We wrapped ours up in parchment paper and tied with gift tags for neighbors and friends. Enjoy!

Tuesday, December 20, 2011

The Great Lime Hoax (and green papaya salad)

At the farmer's market this weekend, I came across these lovely little gems. Their bright orange skin and flesh enticed me.

But don't be fooled, these are little limes. A cross between a lemon and a tangerine the Rangpur lime is super juicy, slightly sweet and can stand in for lime in any recipe.

I've been a bit of a podcast junky lately and have enjoyed listening to Spilled Milk, a silly foodie show starring Molly Wizenberg and Matthew Amster-Burton.

They did a show recently on Thai salads and hearing them describe the secrets of Thai dressings, I had to give it a go. The big secret? There is no fat in Thai dressings! No wonder my past salads didn't seem quite right.

So the dog and I headed down the street and picked some green papayas from a feral tree. This salad comes together in a matter of minutes but the bright, clean flavors stay with you.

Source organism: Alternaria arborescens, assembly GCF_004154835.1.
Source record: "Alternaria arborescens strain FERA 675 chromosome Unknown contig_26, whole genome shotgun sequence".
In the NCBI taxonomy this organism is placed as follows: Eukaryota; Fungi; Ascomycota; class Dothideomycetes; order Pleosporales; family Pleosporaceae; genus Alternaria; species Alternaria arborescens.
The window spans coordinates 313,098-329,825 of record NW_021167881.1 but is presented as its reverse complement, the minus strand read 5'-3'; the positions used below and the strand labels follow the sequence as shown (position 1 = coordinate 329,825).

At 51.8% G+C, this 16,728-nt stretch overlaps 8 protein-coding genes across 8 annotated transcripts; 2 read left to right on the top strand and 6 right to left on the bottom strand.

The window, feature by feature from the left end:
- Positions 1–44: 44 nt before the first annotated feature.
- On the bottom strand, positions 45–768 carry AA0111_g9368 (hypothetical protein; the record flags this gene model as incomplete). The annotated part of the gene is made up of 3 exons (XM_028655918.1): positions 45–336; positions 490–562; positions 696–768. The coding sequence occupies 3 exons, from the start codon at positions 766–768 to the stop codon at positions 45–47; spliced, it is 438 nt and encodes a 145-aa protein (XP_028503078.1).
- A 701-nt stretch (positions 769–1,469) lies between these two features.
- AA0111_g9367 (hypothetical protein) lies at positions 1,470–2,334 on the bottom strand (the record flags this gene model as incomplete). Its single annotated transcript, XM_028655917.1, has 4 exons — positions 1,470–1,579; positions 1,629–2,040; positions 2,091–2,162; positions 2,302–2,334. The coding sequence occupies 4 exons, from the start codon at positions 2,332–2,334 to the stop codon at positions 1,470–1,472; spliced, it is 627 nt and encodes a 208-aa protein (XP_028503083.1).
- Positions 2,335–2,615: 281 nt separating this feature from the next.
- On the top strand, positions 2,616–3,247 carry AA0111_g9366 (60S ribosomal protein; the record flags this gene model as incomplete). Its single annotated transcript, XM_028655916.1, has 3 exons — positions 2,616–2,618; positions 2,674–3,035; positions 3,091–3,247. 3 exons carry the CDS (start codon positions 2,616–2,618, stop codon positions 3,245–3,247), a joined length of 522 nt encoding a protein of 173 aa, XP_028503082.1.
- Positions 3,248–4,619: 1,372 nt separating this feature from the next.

My new favorite salad.

Green Papaya Salad
inspired by Spilled Milk
serves 2

1 green (unripe) papaya (softball sized)
1 tomato, chopped
1 green onion, white part cut very thin
1/2 cup shredded carrot
1 TBL peanuts, chopped (almonds work, too)
2 TBl fresh cilantro

4 TBL fish sauce
4 TBL Rangpur lime juice (other limes work fine)
2 TBL agave
1tsp Sambal Oelek (chile paste)

Peel your green papaya. Cut in half and remove the seeds, then grate. Your papaya should have white seeds inside with light green flesh, the one pictured above was beginning to ripen, that's why it has some black seeds.

In a small bowl whisk dressing ingredients. Add vegetables and mix to combine. Top with peanuts and cilantro when ready to serve. This salad can be made up to one hour in advance. Enjoy!

Saturday, December 17, 2011

How To Save Decrepit Carrots

Cooking with fresh ingredients is one of the most basic of pleasures. It keeps me motivated to maintain my garden and get up early to hit the farmer's market.

But in the real world I also buy the 5 lb bag of baby carrots at Costco which eventually become whitish-orange decrepit imposters of their former selves. Which were not that great to begin with.